Karl’s Chronicles. Cameroon: Natural Density
Contention in the pick-up mounts, as three of the ladies, heavily obese, force the insufferable driver into a human Tetris game. Rearranging between front and back seats to accommodate all six passengers, and more importantly, being able to close the doors, which is rather like pushing against a giant airbed. The other half suffer more, like gazelles caught amongst a herd of pachyderm.
After the port, the grey ribbon of the asphalt road turned abruptly into rust-brown of the piste. Its importance no longer on a scale that freight transportation required. The route weaved its way far south, twisting and bending to the contorted impressions of the landscape. Ignored from improvement with massive depressions, long ruts and degraded slopes. Though it’s the dry season now, the occasional storm can quickly make progression awkward. In places, the road is nothing more than a bowl of thick mud soup. When the rains really fall, even 4×4’s struggle with the implications and the price more than triples as a full day can be absorbed in navigating the perpetual torment.
Campo, the last outpost before the natural boundary of the River Ntem which separates Cameroon from Equatorial Guinea, retains the dust and humid mood of a frontier town—rippling out from the central station marked by a collection of tired and dented saloon cars and pick-up trucks. A motley jumble of kiosks, huts, stalls, and shops, all shoved together like a rickety fence to form a street. With makeshift bars and a pair of nightclubs bookending the town, only differentiated from the other wooden constructions by louder music and flashing lights. Laconic patrons sit sprawled around wonky tables in mismatched chairs, hypnotized by the phosphorous glow of their smartphones, suspended above warm beer on strips of linoleum flooring thrown over the tables as a wipe-down cloth. Even the pace of the ocean on the western edge of town is just as sleepy. Greeting the land with a soporific embrace than a heavy-handed wave.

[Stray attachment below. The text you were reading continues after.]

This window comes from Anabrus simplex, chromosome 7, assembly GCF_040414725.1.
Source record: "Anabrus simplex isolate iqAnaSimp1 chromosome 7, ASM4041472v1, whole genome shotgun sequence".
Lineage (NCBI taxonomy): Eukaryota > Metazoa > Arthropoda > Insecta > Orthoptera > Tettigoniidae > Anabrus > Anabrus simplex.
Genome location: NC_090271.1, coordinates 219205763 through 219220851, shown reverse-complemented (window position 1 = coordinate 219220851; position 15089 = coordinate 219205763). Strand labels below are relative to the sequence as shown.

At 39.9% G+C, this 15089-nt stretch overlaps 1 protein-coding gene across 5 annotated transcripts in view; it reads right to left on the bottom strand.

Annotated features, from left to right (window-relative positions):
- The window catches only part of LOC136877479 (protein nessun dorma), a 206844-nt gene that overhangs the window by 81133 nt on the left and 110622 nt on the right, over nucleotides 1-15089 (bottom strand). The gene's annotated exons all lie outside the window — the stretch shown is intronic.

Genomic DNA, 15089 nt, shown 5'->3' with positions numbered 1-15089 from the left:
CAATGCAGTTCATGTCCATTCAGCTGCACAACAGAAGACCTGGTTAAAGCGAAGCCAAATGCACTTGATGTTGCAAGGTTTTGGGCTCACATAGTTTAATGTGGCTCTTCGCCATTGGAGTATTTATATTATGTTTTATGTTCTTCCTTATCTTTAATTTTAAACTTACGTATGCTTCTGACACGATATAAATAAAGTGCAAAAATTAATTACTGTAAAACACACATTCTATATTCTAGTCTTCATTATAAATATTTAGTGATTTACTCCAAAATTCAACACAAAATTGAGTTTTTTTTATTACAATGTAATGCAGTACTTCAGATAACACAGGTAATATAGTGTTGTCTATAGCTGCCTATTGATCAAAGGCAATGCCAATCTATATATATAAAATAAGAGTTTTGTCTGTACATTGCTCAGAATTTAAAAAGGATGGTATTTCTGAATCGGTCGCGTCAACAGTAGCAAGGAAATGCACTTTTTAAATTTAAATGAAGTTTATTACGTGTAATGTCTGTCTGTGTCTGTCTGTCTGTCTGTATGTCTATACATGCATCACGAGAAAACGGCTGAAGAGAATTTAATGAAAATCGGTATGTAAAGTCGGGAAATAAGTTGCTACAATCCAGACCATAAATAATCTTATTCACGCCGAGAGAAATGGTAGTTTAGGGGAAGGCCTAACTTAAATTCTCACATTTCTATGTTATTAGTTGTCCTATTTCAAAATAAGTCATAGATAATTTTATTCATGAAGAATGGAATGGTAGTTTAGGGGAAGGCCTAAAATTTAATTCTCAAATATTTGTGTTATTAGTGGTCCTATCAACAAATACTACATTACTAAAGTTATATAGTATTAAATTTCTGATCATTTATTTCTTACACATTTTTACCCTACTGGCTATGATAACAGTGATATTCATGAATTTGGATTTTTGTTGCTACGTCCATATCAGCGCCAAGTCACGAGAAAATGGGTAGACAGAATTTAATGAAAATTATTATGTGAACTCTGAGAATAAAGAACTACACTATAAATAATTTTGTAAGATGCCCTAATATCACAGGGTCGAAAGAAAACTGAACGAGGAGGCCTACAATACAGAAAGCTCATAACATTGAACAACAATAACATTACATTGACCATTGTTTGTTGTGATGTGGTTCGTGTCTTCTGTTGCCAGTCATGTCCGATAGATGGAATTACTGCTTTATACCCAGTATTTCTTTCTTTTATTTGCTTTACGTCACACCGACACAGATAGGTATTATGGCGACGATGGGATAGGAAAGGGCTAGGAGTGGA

The town is a springboard for the Campo Ma’an National Park. Seen as one of the worlds most crucial forest biodiversity sites, with elevation rising from sea level to eight hundred metres. Home to forest elephants, gorillas, drill, antelope, pangolin, numerous monkey’s, snakes, butterflies, and prolific birdlife. With hopes of becoming Africa’s first cross-border Ramsar site in partnership with Rio Campo NP in Equatorial Guinea.
Charles, the English speaking guide from the Anglophone region had only recently located from another conservation site in the far west. I put forward my proposal of visiting an area of the forest more closer to hand and spending time hiking through the undergrowth which will quell my impatience to see inside, rather than speeding glimpses from the rear seat of a bush taxi. I’m under no illusion of seeing animal life; the density makes such discoveries a lottery win of beating the odds. For improved chances, one needs to time their arrival around dawn, where animals congregate around a large watering-hole before penetrating the perpetual gloom of the interior.
Before we can depart, Mercy the taciturn but commonsensical guard must be equipped with a gun in protection against an elephant face off. However, the old man who oversees such weaponry can’t be found. Instead, the gun is substituted for a machete, which only feels slightly more comforting than a pea shooter. The very idea of waving a knife in front of an aggressive three-tonne elephant seems as effective as using a tinfoil shield against a pouncing leopard. Charles notes that groups have spent days in the park without seeing an elephant. It’s much on luck and timing, and the sheer compactness of the forest makes tracking a slow, exhausting mission.